Does this sound familiar? You stay late at the office to work on a project and decide to get a few drinks with friends before you go home. Before bed, you cozy up on the couch to squeeze in one last episode of Game of Thrones. Before you know it, the alarm rings, prompting you to get up and prepare for the gym.
If this sounds like a regular Tuesday, you're probably one of the millions of Americans who don’t get enough sleep. Why? As we’re faced with a multitude of commitments and distractions every day, we allow ourselves to de-prioritize and neglect sleep.
What are you curious about? Use SurveyMonkey Audience to use surveys to ask anyone pretty much anything.
Here’s what we’ve learned:
Nearly half of Americans aren’t sleeping well, and they know it
Only 47% of our respondents get between 7-9 hours of sleep a night. Nearly that same percentage of overall respondents say they get "the right amount" of sleep.
In spite of the fact that nearly half of our respondents knowingly skimp on sleep, the majority—86% of respondents—say they recognize the importance of a good night's rest.
So why is the amount of sleep we get lacking when we know how important it is? Blame it on work. And our phones aren’t helping either.
Our quiz can be the wake-up call you need to better manage your lifestyle.
Choosing work over sleep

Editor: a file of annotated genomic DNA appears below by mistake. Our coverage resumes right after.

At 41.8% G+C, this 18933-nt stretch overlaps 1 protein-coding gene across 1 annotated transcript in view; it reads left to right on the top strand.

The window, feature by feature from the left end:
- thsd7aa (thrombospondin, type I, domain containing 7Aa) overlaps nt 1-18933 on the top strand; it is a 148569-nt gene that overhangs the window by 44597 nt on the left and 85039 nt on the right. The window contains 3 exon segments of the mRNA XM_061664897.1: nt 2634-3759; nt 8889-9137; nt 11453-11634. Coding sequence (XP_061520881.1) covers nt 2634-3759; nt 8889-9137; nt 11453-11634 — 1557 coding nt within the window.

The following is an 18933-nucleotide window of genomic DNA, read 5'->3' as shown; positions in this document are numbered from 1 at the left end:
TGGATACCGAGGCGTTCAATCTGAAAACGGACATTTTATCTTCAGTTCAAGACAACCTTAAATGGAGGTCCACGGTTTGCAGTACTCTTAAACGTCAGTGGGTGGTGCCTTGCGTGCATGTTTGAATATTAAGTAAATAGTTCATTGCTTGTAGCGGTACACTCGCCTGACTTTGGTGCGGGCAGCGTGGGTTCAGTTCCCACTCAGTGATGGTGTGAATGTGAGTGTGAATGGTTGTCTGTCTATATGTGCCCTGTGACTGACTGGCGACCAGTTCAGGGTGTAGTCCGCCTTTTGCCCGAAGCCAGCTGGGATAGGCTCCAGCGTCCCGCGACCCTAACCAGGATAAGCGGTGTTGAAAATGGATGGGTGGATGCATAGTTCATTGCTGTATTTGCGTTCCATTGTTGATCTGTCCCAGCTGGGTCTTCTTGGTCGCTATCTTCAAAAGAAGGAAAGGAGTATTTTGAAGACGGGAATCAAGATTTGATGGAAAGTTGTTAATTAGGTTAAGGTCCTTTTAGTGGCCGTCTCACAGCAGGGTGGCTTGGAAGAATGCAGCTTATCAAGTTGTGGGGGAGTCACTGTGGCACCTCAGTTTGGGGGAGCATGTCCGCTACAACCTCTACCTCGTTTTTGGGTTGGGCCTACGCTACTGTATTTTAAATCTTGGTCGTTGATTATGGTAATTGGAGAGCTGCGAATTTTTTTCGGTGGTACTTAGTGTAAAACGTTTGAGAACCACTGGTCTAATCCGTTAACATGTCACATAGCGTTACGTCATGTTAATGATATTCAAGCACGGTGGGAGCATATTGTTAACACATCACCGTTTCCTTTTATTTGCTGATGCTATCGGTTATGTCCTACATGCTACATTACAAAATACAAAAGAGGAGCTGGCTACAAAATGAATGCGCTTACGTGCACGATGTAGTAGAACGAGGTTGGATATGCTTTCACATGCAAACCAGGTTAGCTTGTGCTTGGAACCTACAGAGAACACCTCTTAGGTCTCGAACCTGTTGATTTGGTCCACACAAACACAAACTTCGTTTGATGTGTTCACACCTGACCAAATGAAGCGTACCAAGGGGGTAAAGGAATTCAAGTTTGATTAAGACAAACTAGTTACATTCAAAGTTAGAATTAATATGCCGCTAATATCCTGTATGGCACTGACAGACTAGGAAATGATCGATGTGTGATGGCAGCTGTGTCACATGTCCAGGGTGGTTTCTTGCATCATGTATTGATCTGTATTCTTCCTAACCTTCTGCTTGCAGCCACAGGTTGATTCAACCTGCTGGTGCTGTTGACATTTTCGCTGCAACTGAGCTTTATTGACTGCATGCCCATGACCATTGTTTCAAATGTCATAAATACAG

Nearly half of our respondents—49%—believe that sacrificing sleep is necessary in order to be successful in their industry.
But does sleeping less actually lead to better performance at work?
Research tells us it doesn’t, as a lack of sleep has been shown to substantially increase your chances of getting sick, impair your ability to think creatively and critically, and ultimately limit your salary growth over time.
The desire to stay connected
Notifications from colleagues, friends, and family can feel important—leading Americans to keep their phones close by, even when they’re asleep.
Over 70% of respondents sleep with their phones near their beds, with the figure at 90% among Millennials. Even more striking is that 83% of respondents who work more than 50 hours a week sleep with their phones near their bed.
It looks like technology is quite literally getting in the way of Americans’ dreams.